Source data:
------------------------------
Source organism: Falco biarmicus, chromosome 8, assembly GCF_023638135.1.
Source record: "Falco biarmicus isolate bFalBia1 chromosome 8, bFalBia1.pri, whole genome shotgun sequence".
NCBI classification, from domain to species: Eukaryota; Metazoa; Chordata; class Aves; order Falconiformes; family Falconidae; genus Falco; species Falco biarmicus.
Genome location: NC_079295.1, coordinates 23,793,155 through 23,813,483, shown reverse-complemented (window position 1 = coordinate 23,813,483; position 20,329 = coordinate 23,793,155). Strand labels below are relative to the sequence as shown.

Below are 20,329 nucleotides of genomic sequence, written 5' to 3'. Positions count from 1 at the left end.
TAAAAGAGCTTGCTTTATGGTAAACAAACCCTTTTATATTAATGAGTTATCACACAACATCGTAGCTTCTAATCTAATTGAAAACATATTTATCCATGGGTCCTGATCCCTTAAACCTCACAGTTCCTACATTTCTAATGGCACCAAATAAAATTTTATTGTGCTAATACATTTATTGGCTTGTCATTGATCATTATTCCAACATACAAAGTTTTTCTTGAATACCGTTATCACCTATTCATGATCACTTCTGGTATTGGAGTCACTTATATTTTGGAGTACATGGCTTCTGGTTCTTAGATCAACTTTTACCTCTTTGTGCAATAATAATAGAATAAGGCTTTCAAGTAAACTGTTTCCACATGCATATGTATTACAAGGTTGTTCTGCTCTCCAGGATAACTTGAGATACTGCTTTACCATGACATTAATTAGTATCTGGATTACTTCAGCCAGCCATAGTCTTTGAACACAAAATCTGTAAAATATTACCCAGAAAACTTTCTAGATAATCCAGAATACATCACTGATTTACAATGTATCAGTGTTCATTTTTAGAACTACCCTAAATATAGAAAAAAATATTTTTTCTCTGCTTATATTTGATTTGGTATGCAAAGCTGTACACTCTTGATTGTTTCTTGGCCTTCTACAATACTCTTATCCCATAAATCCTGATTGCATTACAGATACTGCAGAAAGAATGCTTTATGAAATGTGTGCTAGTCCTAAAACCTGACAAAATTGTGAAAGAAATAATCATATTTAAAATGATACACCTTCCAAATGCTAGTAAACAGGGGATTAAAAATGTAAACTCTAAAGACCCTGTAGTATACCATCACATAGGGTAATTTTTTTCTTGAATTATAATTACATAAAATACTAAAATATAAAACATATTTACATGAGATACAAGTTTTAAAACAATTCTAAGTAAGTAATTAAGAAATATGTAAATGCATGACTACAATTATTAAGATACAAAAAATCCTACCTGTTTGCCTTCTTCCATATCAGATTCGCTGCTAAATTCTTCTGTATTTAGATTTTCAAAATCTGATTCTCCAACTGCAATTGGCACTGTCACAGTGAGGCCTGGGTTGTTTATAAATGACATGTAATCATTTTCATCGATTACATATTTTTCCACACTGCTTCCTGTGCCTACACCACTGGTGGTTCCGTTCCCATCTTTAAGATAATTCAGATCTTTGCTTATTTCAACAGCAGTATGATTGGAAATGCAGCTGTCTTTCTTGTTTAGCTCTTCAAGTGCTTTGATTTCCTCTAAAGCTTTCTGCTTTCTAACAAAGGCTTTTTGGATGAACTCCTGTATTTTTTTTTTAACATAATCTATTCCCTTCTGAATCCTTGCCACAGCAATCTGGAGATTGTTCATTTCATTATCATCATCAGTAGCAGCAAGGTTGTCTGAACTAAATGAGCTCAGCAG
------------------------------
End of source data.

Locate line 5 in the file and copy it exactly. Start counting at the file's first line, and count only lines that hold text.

Below are 20,329 nucleotides of genomic sequence, written 5' to 3'. Positions count from 1 at the left end.